March 12, 2012 by Heidi
Title: Midnight in Austenland [Amazon|GoodReads]
Author: Shannon Hale [Website|Twitter|Facebook]
Standing: Stand alone, companion novel to Austenland.
Genre: Contemporary, Mystery, Romance
Published: January 31st, 2012 by Bloomsbury USA
Format: Kindle edition.
Source: ARC from publisher via NetGalley.
It turns out that it’s not always safe to think things alone to oneself, even at midnight.
Charlotte is an overbearing mother of two, a divorcee, and hopelessly in need of a getaway. When she is reminded of a goal to read Austen, she picks up the books, and finds herself yearning to escape into the Regency world. After too many blind dates, she determines she owes herself a break. Charlotte sets up a vacation at Pembrook Park, leaves her kids with their unfaithful father, and heads to England to immerse herself in Austenland. Pembrook Park offers more than she expected, however, when mysteries begin rippling to the surface. What is a part of the game, and what is real? Who is real?
If you pick up Midnight in Austenland because you read and loved Austenland, and are hoping for another taste, you’re picking it up for the wrong reason. And you’re probably going to be disappointed. Luckily, I am here to prepare you (as this review at Janicu’s Book Blog prepared me) so that you can get through Midnight in Austenland with a smile on your face and a song in your heart (or something marginally less cheesy that equates to actual enjoyment of this book).
If Pride and Prejudice was the main inspiration for Austenland, Midnight in Austenland was inspired by darker Gothic tales like Rebecca, The Haunting of Hill House, Jane Eyre, Agatha Christie, and of course, Northanger Abbey. I actually appreciate that Hale decided to highlight one of Austen’s works that gets far less attention. Sure, Northanger Abbey isn’t everyone’s favorite, it certainly isn’t mine, but Midnight in Austenlandhelps to remind us that there are very different women out there, with different interests, personalities, and life experiences that mold them.
I had a difficult time identifying with Charlotte, but I do believe many women out there will feel a bond with her. Charlotte is in her mid-30s, and while she is a successful and savvy business woman, her personal life is a wreck. Her husband, the father of her two children, has left her for some trollup named ‘Justice’ (seriously people, if you don’t want your kids to be a self-fulfilling prophecy/hypocrisy, don’t give them a quality as a name), and she can’t help but butt into her children’s lives inappropriately for worry of them. Her confidence is crushed. Like too many women who get treated poorly by the men they love, Charlotte blames herself, certain she is defective in some way and afraid to open up to anyone. Where Jane, our heroine in Austenland, knew the etiquette and was able to present herself with an earnest wit and ease, Charlotte is constantly self-conscious and stumbling, screaming at her inner self to be better in some way. Let’s put it this way: Charlotte is so sensitive and self conscious that she made it a point to never go to the same gynecologist twice. If that doesn’t tell you something about this woman, I don’t know what will.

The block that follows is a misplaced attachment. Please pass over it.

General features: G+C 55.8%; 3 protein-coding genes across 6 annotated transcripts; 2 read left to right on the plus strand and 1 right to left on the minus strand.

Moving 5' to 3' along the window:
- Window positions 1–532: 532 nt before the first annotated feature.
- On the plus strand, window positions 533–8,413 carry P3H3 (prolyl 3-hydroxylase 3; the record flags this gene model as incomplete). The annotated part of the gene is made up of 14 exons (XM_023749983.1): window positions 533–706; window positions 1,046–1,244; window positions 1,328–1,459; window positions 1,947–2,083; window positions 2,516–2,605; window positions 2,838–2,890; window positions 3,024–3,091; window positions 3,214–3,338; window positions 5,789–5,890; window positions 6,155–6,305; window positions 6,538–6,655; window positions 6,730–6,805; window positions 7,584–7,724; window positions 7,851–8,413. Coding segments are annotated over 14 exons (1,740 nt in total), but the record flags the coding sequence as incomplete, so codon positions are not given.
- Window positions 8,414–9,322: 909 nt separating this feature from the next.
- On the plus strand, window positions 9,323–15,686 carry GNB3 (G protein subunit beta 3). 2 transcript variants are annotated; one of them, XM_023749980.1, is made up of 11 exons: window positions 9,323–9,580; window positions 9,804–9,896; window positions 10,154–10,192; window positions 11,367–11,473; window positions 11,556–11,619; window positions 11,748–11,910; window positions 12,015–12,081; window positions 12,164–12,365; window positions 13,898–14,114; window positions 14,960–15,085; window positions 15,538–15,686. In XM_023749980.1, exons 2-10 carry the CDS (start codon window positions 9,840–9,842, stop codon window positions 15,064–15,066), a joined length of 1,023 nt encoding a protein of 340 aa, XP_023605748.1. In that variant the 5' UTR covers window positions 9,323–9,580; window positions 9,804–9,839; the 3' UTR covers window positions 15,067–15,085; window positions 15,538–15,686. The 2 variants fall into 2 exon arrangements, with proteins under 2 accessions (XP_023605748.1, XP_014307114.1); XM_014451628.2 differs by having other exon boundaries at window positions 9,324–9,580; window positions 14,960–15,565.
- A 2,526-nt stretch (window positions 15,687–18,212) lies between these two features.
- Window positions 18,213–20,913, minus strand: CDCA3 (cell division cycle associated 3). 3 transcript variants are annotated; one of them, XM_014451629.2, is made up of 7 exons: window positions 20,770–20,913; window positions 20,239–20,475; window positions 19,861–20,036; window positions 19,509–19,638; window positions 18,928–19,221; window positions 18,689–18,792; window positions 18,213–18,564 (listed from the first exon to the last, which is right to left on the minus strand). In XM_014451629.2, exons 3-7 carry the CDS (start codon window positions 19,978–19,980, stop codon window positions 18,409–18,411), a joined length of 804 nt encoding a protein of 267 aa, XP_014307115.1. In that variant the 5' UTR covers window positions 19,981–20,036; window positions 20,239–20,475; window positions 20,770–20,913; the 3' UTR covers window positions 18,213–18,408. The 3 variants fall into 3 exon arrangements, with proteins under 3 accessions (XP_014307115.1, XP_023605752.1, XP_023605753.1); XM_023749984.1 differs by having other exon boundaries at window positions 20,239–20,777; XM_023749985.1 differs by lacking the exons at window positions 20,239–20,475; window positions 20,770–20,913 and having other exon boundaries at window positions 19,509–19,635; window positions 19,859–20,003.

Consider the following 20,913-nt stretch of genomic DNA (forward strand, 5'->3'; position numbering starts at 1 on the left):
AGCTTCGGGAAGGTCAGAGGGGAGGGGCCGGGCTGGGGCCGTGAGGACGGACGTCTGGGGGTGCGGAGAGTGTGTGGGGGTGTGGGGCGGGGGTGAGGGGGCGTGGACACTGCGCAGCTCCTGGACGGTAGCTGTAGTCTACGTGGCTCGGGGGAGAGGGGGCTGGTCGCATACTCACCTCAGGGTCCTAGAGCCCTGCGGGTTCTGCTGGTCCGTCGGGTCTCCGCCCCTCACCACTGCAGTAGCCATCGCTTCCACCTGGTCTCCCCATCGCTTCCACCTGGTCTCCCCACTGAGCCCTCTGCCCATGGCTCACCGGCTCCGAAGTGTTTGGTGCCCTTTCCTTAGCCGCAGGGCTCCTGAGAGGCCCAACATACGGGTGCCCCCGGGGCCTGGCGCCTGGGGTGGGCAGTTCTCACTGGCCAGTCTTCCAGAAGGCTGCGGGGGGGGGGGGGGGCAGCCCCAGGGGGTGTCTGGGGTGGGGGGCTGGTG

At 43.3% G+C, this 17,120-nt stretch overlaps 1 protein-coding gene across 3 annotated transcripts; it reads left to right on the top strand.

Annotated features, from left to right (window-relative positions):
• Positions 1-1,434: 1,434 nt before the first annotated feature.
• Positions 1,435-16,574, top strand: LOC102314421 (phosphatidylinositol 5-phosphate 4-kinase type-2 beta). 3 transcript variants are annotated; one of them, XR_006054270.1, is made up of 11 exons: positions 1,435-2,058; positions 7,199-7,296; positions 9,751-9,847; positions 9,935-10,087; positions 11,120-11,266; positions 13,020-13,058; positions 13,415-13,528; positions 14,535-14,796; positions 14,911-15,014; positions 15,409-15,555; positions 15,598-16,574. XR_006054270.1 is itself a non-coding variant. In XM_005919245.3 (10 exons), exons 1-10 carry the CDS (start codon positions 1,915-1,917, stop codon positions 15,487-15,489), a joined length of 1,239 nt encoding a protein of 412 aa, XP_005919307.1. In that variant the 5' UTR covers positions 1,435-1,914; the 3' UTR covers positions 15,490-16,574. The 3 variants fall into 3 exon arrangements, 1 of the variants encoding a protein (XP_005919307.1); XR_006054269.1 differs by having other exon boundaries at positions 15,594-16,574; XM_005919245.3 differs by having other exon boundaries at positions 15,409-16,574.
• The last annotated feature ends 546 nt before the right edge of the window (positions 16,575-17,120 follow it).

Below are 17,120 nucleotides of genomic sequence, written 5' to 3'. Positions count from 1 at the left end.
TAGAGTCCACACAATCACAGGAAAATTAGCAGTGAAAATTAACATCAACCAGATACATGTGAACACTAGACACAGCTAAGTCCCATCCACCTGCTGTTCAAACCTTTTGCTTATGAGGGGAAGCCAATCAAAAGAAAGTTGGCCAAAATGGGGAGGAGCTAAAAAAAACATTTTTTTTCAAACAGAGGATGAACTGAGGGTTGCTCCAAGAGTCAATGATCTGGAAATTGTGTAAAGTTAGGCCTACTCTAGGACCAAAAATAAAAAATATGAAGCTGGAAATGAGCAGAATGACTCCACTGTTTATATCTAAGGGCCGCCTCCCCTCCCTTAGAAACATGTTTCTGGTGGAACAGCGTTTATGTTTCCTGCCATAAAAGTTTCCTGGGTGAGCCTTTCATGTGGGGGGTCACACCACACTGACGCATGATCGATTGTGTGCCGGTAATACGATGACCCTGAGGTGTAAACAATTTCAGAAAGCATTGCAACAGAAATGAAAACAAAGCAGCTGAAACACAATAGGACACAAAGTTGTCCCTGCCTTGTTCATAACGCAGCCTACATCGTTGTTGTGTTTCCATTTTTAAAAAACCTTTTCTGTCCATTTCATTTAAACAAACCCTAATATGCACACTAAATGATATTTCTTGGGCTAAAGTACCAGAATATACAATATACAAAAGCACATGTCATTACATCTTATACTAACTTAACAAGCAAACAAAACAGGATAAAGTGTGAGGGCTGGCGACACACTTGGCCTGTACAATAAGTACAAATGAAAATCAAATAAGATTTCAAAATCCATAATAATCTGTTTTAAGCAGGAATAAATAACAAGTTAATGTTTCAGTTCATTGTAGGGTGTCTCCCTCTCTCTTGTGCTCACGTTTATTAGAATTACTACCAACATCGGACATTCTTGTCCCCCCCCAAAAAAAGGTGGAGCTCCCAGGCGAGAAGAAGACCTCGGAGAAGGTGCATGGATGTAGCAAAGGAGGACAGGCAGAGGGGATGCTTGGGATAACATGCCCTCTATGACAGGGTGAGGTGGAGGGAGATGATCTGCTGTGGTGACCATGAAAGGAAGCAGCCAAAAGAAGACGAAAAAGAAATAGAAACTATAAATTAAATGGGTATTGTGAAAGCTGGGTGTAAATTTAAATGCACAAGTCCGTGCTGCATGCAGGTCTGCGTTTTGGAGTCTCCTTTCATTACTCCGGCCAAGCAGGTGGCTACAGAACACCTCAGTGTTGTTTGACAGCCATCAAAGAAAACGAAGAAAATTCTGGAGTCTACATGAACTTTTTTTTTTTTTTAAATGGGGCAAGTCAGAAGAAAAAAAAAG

Like its predecessor, Midnight in Austenland is more about the growth of the main character than about the plot. While Austenlandwas primarily a romance, this new offering holds more mystery and intrigue (but yes, there is some romance too!). Like any good mystery, there are multiple questions and story lines that must be tied up and answered. Due to the setting, it becomes necessary to try to separate the fiction from the reality, and as such I found Midnight in Austenlandto be much less predictable than I would have surmised.
All in all, I thought Midnight in Austenland was a charming and true coming of middle-age story. After all:
Jane Austen had created six heroines, each quite different, and that gave Charlotte courage. There wasn’t just one kind of woman to be.
Likelihood that I’ll be back for more: I’ve started in on Hale’s works for younger readers now (listening to The Princess Academy), but I would love suggestions of good modernized Austen retellings or Austen-esque books!
Recommended for: Northanger Abbeyfans, those who enjoy Agatha Christie, or a little mystery with their romance.
Real life repercussions of reading this book: I totally read like Eddie! I literally will cover a page with my hands to avoid reading ahead at critical moments. What about you?
“What about you, Eddie?” Charlotte asked. “Do you take a peek to the last page?”
“Never. I cover the right page while I read the left, lest I accidentally read ahead. I am a slave to the story. So long as a book is not trying to be useful or pontificate at me tirelessly, I am its willing servant.”